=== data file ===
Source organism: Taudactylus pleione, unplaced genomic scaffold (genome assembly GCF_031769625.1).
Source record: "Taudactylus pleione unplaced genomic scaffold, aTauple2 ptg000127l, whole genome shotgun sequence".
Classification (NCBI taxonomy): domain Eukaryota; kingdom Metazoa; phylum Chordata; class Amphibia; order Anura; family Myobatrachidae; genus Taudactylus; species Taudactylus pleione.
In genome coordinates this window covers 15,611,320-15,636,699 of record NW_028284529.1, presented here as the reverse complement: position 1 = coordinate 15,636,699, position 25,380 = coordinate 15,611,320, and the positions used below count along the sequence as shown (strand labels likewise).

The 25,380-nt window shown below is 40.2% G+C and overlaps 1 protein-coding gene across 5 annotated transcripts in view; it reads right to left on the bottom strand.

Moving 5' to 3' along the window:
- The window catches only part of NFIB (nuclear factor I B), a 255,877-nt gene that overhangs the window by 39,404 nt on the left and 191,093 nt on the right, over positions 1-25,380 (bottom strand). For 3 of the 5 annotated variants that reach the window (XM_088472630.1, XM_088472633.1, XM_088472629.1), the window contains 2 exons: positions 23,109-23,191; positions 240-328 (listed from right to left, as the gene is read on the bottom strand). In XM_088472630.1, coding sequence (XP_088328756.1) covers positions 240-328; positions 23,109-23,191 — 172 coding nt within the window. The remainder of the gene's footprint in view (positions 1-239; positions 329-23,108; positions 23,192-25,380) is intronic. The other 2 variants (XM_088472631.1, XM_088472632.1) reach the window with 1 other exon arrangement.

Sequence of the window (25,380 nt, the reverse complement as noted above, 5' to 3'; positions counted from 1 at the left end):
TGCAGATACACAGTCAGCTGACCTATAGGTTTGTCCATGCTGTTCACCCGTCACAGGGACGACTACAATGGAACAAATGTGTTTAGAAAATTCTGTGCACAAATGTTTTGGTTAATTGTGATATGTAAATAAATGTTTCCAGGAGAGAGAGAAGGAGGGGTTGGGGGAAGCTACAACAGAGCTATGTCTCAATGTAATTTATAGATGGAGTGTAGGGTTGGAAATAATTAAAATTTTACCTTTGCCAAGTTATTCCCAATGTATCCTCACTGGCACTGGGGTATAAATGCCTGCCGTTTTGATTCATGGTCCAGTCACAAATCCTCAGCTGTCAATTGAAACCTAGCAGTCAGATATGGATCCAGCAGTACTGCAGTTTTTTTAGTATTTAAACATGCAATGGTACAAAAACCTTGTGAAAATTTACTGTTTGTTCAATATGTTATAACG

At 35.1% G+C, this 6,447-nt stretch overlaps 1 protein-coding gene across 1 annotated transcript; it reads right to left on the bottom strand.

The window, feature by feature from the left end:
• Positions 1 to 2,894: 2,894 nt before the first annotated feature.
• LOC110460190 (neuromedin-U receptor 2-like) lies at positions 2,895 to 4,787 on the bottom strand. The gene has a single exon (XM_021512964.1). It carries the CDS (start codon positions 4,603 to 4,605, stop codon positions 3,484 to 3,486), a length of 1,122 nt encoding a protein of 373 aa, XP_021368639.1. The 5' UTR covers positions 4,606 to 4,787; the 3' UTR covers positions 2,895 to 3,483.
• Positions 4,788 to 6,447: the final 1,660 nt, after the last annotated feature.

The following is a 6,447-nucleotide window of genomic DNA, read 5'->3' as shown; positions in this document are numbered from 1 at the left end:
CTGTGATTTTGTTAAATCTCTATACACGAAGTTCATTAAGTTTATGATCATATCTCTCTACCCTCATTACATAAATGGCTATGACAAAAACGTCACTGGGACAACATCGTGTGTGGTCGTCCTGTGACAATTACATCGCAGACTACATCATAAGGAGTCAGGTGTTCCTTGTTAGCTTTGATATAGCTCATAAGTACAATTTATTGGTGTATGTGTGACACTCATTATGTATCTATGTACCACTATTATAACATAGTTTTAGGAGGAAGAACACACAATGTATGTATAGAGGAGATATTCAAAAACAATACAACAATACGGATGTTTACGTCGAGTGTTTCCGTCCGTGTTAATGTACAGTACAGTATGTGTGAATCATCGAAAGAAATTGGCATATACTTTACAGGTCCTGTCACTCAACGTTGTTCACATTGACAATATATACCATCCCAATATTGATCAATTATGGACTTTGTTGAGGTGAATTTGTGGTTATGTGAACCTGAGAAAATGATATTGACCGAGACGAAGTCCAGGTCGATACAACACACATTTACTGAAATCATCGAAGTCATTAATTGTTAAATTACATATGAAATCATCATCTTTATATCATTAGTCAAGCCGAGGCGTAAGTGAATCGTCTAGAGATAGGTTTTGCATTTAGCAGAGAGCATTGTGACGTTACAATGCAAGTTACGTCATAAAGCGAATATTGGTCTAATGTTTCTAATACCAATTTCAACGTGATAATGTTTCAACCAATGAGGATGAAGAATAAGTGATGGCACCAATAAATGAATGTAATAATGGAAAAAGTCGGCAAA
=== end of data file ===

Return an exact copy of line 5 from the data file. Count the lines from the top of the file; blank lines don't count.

The 25,380-nt window shown below is 40.2% G+C and overlaps 1 protein-coding gene across 5 annotated transcripts in view; it reads right to left on the bottom strand.